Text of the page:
One computer vision application you probably use every week without a second thought is the self-checkout at your local grocery store.
These are some of the most often overlooked applications of computer vision because we take them for granted, having seen them become rare, then used by certain chains, and then become a staple nationwide across a wide variety of stores and retail locations.
However, if it wasn’t for computer vision technology that is always evolving and improving, then self-checkouts would never have been possible.
7. Customer Traffic Tracking
Have you ever noticed how your local retail store is constantly rearranging where certain items are located? This is an old marketing technique that has been given new life with the emergence of computer vision technology!
Retailers are able to track foot traffic in their stores to determine where customers are spending the most time, whether they are actively shopping or not.
This allows them to carefully place promotional or discounted items in locations where they know customers are going to almost always end up walking or standing by.
8. Predictive Maintenance
Another area in the manufacturing industry where computer vision applications are utilized regularly is in the area of preventive maintenance. AI models can be trained to recognize small differences in machinery that could lead to big trouble down the road.
This means they are able to send alerts to the appropriate personnel when a machine is in need of repair or maintenance before it becomes a major issue.
This means less downtime for assembly lines resulting in less out of stock items and quicker shipping times. Computer vision goes a long way in improving convenience for businesses and customers alike.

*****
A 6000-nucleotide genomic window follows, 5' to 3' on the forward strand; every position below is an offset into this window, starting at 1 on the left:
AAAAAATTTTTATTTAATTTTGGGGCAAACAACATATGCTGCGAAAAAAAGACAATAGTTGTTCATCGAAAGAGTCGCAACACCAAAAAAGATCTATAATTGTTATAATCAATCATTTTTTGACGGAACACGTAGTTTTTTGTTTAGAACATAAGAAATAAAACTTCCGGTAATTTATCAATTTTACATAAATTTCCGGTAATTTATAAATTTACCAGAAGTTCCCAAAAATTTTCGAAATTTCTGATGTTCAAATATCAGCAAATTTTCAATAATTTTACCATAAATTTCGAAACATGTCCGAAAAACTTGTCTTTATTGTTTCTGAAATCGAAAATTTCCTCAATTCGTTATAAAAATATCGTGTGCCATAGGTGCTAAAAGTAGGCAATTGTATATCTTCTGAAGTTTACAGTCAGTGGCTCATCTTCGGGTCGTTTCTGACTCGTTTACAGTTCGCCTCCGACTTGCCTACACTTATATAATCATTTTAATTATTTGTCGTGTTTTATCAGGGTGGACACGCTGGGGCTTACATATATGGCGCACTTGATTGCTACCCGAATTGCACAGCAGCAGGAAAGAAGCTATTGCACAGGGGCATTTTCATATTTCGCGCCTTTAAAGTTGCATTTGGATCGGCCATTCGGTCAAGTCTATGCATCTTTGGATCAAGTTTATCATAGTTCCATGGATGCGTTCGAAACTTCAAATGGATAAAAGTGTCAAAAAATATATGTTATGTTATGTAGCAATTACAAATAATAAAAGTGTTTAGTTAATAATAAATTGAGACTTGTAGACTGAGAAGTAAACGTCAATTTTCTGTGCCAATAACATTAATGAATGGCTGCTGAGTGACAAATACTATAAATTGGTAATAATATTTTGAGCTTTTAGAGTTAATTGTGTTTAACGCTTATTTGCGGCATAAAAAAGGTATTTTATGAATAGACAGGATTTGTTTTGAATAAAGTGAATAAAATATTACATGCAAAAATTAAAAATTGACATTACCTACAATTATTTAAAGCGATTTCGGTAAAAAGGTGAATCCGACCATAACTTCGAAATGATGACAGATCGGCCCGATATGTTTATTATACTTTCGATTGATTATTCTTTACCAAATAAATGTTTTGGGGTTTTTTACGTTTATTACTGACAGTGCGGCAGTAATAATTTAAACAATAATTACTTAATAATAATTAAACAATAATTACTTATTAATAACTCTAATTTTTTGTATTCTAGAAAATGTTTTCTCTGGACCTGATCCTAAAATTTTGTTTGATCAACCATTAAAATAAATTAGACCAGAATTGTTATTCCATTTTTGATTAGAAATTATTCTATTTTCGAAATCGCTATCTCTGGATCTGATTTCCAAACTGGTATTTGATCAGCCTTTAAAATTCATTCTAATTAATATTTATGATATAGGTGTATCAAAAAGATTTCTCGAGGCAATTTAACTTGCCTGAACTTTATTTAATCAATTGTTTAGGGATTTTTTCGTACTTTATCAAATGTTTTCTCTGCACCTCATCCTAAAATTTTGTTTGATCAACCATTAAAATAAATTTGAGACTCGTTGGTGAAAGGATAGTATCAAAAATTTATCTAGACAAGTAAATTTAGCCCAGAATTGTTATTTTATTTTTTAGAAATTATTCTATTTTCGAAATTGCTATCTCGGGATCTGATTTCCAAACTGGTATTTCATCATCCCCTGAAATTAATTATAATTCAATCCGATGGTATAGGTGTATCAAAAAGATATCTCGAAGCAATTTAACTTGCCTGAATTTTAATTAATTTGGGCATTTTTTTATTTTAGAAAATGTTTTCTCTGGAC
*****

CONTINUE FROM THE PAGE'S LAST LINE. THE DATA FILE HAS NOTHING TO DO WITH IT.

9. License Plate Recognition
While some of the things you see in movies and television are exaggerated, the ability for police to track and detect license plates are fairly accurate. Police and security personnel are able to use these computer vision applications to detect and track license plates for a multitude of reasons.
While this may seem invasive at times, it allows for officers to keep areas safe from those who may be involved in criminal activity, as well as being able to track down loved ones who have run away, been taken, or are lost.
10. Digital Banking
One regular, everyday application of computer vision many people overlook is the ability to deposit checks digitally with their banking apps.
The ability to take a picture that can detect and capture all the appropriate information, securely store and catalog it as needed to make a bank transfer, and then perform the banking transaction as requested is a complicated process only made possible by AI computer vision models.
Sometimes, it is the mundane applications that can have the most impact on our ability to work in tandem with ever-evolving technology.
Want to Know More About Computer Vision Applications?
While the field of computer vision is both complicated and simple at the same time, it also has a lot of overlap with our daily life. There are hundreds of other applications of computer vision models that are more extreme (and more mundane) than our list here.
What do you think? Anything we missed that you think we should include? We’d love to hear from you!
Published at DZone with permission of Kevin Vu. See the original article here.
Opinions expressed by DZone contributors are their own.